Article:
Now, though, NASCAR faces an ethics crisis the likes of which it has rarely seen. If NAPA’s departure is the tip of the iceberg in terms of corporate America withdrawing its dollars, it could create another “ripple effect” – to borrow Helton’s words again – where more sponsors depart and hundreds of families see jobs go away. That might be an extreme way of looking at it, but it is certainly possible if sponsors don’t see the value in the tens of millions of dollars invested and the PR too damaging to their brands.
A good take from the Sporting News’ Bob Pockrass, linked here, suggests NASCAR needs to implement a “grand plan” to soothe sponsors and their concerns. Pockrass notes there are elements where NASCAR is already involved in direct communication with sponsors – notably via Chief Marketing Officer Steve Phelps – but that needs to expand in the wake of the Richmond controversy.
As a fan, you want to see sponsors – regardless of series – do the job of activating and creating a connection that spurs you to root for said sponsor and buy more of their product. As a sponsor, you ideally want to be successful in all three aspects of performance, awareness and moral standards.
Depending on the fallout the rest of 2013 as it relates to sponsor movement, we’ll see which of the three takes precedence in the motorsports landscape.
Jul 5, 2015, 6:00 PM EDT
Block wins at MCAS New River, Round 4 of the Red Bull GRC season.
Jul 5, 2015, 4:00 PM EDT
Before NASCAR resumes on NBC from Daytona, see Red Bull GRC pick up its season from its first race after Daytona, at MCAS New River.
Jul 5, 2015, 3:06 PM EDT
Will Buxton brings you all of the post-race interviews and analysis at Silverstone.
Jul 5, 2015, 2:00 PM EDT
Roberto Merhi and Will Stevens finish 12th and 13th at Manor’s home race.
Jul 5, 2015, 1:30 PM EDT
Brazilian driver forced to settle for fourth place at Silverstone on Sunday.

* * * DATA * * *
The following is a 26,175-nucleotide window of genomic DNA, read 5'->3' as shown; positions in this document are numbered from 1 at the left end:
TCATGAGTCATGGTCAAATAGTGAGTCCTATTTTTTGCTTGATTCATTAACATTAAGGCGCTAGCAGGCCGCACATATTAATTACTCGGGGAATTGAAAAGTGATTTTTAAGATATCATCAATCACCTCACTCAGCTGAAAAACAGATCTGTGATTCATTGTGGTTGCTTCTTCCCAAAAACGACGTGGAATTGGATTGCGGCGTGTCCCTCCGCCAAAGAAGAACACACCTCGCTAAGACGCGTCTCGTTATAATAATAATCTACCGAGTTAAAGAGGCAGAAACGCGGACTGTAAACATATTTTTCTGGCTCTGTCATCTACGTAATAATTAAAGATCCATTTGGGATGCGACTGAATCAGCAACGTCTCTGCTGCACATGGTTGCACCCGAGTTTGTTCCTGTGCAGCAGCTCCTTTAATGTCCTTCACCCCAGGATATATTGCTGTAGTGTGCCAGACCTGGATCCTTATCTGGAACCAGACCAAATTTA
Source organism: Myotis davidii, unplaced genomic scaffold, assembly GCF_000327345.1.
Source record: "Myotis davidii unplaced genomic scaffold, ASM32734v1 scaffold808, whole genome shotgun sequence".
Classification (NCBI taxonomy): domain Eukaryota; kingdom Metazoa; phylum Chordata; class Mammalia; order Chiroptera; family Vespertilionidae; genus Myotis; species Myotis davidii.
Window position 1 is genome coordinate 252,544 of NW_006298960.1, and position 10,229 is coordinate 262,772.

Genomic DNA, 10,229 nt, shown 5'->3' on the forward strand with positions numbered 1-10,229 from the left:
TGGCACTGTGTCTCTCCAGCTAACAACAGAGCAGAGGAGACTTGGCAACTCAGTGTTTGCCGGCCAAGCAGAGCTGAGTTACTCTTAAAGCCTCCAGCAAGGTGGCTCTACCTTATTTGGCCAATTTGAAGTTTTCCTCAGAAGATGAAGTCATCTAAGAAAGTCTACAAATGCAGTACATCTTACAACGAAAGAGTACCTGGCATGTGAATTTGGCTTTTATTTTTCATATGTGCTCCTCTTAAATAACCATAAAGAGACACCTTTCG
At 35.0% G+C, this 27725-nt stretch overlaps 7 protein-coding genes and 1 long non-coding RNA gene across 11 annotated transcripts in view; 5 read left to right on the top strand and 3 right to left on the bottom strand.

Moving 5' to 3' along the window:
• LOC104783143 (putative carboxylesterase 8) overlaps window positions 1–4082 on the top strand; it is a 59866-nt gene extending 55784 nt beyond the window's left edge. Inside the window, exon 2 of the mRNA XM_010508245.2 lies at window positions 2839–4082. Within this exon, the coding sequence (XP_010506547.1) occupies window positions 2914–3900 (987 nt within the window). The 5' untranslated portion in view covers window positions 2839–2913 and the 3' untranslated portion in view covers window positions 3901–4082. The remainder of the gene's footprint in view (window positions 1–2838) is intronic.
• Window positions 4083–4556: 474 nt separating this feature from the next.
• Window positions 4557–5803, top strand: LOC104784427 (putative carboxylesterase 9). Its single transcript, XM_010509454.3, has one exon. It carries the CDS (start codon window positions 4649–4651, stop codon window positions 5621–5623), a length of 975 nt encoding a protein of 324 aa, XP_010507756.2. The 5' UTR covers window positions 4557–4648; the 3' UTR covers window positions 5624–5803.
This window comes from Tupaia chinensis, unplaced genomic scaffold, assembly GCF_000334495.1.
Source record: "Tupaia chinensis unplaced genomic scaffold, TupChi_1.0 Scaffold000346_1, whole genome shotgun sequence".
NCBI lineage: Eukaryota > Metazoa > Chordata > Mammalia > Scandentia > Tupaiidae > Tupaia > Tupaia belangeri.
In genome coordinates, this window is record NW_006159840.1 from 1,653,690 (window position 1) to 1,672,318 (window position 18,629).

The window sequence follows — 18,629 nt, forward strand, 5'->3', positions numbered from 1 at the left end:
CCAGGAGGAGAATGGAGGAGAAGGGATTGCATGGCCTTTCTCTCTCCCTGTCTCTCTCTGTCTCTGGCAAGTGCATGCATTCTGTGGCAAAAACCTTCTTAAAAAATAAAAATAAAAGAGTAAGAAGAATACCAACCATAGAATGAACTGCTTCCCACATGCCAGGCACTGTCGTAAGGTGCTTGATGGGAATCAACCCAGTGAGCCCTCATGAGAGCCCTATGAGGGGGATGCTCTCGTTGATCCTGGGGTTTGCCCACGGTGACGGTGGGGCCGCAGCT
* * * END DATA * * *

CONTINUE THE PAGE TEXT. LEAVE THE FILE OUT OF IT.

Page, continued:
Jul 5, 2015, 1:00 PM EDT
Issue on the Renault power unit forces Ricciardo out of the race at Silverstone.
Jul 5, 2015, 12:00 PM EDT
Could today have marked Valtteri Bottas’ first victory in Formula 1?
Jul 5, 2015, 11:10 AM EDT
A late rain shower allows Vettel to claim Ferrari’s first podium finish since the Monaco Grand Prix on Sunday.
Jul 5, 2015, 10:30 AM EDT
After a poor start, Rosberg fights his way to second place at Silverstone, but slips further behind Hamilton in the drivers’ championship.
Jul 5, 2015, 10:05 AM EDT
Hamilton won his home grand prix for the third time on Sunday after seeing off a spirited challenge from Mercedes teammate Nico Rosberg and both Williams drivers.
Jul 5, 2015, 9:36 AM EDT
Hamilton beats the weather and the field to record his third victory at Silverstone.
Jul 5, 2015, 8:30 AM EDT
Rossi charges to fourth place in spite of a time penalty.
Jul 5, 2015, 7:15 AM EDT
Can Lewis Hamilton win for a third time on home soil? Or will Nico Rosberg spoil his homecoming?
Jul 5, 2015, 6:31 AM EDT
Everything you need to know ahead of today’s race at Silverstone.
Jul 4, 2015, 6:00 PM EDT
Watch latest INDYCAR Chronicles with Josef Newgarden.
Jul 4, 2015, 4:00 PM EDT
The coinage of a new term took place at Silverstone on Thursday thanks for Force India’s owner.
Jul 4, 2015, 3:00 PM EDT
Both Ferraris will start behind Williams for the first time in 2015 on Sunday.
Jul 4, 2015, 2:00 PM EDT
The Red Bull driver will start tomorrow’s British Grand Prix from tenth place on the grid.